After waiting until the last of the cars had passed, we proceeded to make up the time in order to catch up with the leaders, but here our luck petered out. It began with a fast ascent of one of the hills on second gear, with the engine screaming round at a speed that one would hardly credit. We knew the valve cottars were likely to give trouble, and carried a selection of spares, so that when the one located under the hottest part of the exhaust pipe sheared we stopped to play snapdragon with a stiff valve spring and a cottar which showed a preference for going anywhere except in the valve slot. Our next valves are going to be of a better steel, and be fitted with circlips instead of cottars.

In a matter of ten minutes or so we were going again, but pulled up on seeing a friend looking very disconsolate beside his car, which appeared to be going great guns on the Porlock section. Naming no names, we may mention that this particular car should have done well, as a week or so previously we had used it during the week-end, and did a stretch of road at between 79 and 8o m.p.h., besides climbing a hill nearly as bad as Porlock at a very encouraging speed. Our friend’s luck was out, nevertheless, for a slipping clutch had caused the engine to boil dry, and, stranded in a waterless waste, he was on the point of abandoning the contest. Happily we were able to come to the rescue with our spare tin of water, and the competitor was soon humming on ahead to make up for lost time and an:attempt to wrest a silver medal from the M.C.C.

Are Security Bolts Desirable ?

I have not yet discovered the reason why one of my new tyres tore off the rim when rounding the third right hand bend in succession on a winding part of the road, but am inclined to think that tyre manufacturers place rather too much faith in the security valve in these days. The defect may have been due to taking. the corner too fast, but I think that had the tyres been secured to the rims by a few security bolts this little trouble and the scrapping of a brand new tube would have been avoided.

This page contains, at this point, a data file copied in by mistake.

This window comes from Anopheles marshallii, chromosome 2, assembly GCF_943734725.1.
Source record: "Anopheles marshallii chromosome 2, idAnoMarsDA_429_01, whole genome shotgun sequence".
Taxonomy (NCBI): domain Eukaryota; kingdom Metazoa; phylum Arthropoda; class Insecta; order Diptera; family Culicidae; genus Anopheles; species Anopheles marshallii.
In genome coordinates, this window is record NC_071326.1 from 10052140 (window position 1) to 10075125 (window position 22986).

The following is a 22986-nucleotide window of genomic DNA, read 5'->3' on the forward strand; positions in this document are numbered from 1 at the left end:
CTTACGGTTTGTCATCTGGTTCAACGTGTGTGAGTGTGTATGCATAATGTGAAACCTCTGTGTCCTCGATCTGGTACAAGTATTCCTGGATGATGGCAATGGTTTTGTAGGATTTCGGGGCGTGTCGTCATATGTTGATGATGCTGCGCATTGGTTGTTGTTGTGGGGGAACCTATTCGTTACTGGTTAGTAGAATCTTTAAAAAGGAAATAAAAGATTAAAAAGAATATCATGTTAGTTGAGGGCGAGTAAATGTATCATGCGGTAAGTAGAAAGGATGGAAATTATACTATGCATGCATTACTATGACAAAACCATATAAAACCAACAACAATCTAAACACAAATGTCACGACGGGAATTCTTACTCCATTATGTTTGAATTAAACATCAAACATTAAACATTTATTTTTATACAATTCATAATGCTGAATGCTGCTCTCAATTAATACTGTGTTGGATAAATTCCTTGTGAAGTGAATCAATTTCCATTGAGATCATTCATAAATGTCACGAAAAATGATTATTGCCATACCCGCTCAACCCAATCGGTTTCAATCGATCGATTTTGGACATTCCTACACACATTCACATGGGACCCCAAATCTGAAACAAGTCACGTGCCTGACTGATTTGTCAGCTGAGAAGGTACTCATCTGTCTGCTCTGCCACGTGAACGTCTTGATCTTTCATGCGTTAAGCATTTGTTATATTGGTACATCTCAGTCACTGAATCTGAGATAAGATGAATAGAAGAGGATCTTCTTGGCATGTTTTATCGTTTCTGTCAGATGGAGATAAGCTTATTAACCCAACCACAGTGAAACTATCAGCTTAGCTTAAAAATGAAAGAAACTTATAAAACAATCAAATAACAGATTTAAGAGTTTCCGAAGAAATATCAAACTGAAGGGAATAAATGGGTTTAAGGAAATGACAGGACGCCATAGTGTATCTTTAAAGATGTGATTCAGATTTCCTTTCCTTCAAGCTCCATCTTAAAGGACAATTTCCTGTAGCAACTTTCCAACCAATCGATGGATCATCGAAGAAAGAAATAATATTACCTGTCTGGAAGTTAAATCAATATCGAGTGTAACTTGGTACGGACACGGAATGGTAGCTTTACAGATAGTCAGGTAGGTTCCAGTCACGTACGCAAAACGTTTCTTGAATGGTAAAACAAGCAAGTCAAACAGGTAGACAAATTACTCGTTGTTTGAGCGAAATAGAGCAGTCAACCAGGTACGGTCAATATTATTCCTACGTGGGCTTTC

With these delays we were behind again at Beggars Roost, and so did not catch up with the field until Launceston was reached, and after scouring round the town for an oversized tube for the spare wheel, hurried on to Bluehills Mine, which was reached in time to see the last fifteen cars ascend.

Our car made no bother at all about the long drag up to where the “bonne bouche ” of the Land’s End trip begins, and, making no mistake about the engine rev.;. this time, we charged at the corner on first speed, and succeeded in getting round without hesitation, except for a slight impact with the stone heap on the outer radius. This was followed by an easily corrected skid as the car righted itself, and the rest of the ascent was made in fairly good style. It seemed as if the spectators expected the old 11.9 Bean to come unstuck on this hill, and the cheer they gave when the difficult corner was rounded recompensed Jim for all the trouble he had taken with the preparations. The remainder of the journey was uneventful except that on leaving Penzance it seemed as if Land’s End was about a thousand miles away, but this was partly due